There are many unspoken rules in many places. The etiquette of Japan is often formal and structured, and a little bit of knowledge goes a very long way in endearing oneself to the local population.
If you know which side of the escalator to stand on, you will avoid unnecessary looks of confusion and potentially getting in other people’s way. For a very heavy populated country, one where personal space is at a premium, everyone walks about without getting in the way of anyone else. Consideration for others is a very high priority. It is such an efficient society, watching the scramble at the Shibuya crossing is kind of like watching an orchestrated or choreographed movement. (The only people out of step are the obvious tourists!!)
Therefore, it is integral to be aware that in Tokyo, the “standers” on the escalator stand on the left and the “walkers” walk on the right. This is true, to a degree, in other countries I have travelled, BUT, not with the precision as it does in Japan. In contrast, in Osaka, “standers” stand on the right and “walkers” walk on the left. There is only ever a single file of standers. No-one ever stands next to another person, which would cause a veritable traffic jam.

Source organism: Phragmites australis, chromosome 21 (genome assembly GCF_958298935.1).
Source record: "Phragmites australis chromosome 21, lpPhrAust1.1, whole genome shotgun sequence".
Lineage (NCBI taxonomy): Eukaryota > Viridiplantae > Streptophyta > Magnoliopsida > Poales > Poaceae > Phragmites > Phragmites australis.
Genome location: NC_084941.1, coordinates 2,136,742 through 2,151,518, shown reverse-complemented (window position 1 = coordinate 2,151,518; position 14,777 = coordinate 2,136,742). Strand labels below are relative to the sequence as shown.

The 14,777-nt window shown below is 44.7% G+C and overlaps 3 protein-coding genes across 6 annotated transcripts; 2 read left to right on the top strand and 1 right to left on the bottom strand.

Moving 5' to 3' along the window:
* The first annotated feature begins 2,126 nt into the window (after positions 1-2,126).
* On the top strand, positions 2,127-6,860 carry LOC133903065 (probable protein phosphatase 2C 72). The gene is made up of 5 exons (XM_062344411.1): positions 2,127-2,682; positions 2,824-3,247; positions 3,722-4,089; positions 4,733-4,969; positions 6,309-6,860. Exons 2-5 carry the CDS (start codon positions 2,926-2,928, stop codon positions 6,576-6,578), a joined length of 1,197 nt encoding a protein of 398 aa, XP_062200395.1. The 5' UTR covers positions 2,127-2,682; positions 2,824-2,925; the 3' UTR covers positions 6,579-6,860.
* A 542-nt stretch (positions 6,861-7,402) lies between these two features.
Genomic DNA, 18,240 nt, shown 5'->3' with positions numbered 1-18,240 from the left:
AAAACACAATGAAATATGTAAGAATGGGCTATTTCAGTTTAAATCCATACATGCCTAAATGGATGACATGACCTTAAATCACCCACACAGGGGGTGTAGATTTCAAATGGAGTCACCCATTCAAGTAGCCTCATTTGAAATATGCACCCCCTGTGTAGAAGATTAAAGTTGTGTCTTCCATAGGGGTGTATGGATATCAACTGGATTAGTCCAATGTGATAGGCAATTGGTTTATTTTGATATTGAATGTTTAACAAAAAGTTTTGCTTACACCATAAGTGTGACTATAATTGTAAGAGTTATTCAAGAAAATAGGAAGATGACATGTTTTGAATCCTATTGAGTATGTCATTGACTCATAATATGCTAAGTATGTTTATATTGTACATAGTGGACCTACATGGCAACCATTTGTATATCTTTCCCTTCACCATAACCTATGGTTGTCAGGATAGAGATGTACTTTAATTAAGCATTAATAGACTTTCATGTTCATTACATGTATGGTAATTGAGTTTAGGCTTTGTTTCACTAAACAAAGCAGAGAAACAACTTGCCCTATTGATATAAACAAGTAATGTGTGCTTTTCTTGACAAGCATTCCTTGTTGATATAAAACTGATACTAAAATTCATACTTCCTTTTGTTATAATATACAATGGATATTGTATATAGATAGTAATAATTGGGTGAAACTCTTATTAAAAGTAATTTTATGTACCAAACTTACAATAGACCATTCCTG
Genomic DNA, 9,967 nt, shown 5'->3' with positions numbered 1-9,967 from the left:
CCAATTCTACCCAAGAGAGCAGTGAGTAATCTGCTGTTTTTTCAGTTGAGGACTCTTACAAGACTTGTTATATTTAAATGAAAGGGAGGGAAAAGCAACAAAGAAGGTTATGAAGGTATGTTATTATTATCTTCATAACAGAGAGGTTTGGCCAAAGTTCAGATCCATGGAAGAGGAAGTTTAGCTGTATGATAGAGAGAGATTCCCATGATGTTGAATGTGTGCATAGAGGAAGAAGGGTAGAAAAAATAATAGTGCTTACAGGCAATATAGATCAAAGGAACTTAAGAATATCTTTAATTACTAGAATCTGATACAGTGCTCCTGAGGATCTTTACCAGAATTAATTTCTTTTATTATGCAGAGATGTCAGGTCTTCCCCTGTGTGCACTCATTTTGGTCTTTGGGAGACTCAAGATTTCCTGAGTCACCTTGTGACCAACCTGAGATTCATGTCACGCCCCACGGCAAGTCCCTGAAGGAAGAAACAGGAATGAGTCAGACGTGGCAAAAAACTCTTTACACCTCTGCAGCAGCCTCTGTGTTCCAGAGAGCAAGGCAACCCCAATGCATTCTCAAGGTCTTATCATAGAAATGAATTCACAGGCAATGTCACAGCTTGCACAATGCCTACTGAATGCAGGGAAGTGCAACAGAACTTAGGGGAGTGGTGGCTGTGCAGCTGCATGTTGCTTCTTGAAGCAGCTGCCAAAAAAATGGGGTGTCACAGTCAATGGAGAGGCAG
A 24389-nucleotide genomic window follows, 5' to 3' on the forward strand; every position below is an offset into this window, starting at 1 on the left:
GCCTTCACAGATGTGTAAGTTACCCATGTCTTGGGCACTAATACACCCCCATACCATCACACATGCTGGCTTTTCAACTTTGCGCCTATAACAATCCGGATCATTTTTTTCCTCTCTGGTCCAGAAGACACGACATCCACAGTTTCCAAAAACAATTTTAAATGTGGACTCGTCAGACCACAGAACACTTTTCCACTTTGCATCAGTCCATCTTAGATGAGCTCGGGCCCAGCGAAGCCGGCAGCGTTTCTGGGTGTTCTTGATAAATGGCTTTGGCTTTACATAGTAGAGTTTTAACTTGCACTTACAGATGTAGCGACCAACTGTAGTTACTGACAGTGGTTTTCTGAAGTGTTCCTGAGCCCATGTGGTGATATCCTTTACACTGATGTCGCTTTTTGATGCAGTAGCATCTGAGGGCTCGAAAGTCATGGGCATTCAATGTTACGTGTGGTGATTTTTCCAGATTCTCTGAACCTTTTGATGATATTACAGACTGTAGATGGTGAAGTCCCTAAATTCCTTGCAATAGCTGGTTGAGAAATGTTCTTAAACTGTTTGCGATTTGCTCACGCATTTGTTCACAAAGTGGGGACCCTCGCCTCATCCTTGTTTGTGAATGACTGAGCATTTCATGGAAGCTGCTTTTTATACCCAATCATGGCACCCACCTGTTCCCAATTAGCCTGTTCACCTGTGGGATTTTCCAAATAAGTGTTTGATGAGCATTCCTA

In Kyoto, and most other cities we visited, the Tokyo escalator etiquette was followed, although not to such great lengths. I suspect this has more to do with population density than anything else. In some places, like Hiroshima, I did not really notice any hard and fast rules, as there were not as many people moving about on escalators.
2 thoughts on “Japanese Etiquette 101- Escalators”
Have you seen signs telling you not to walk on the escalators? They might be only in Nagoya.
Also, I kind of like the announcements that tell you to hold onto the handrail and not to play on the escalators.
Yes, I read an article the other day saying there is a big push towards trying to stop walking on escalators. And that everyone should hold the handrails. I love watching the contrast in Melbourne of people standing all over the place!! Haha.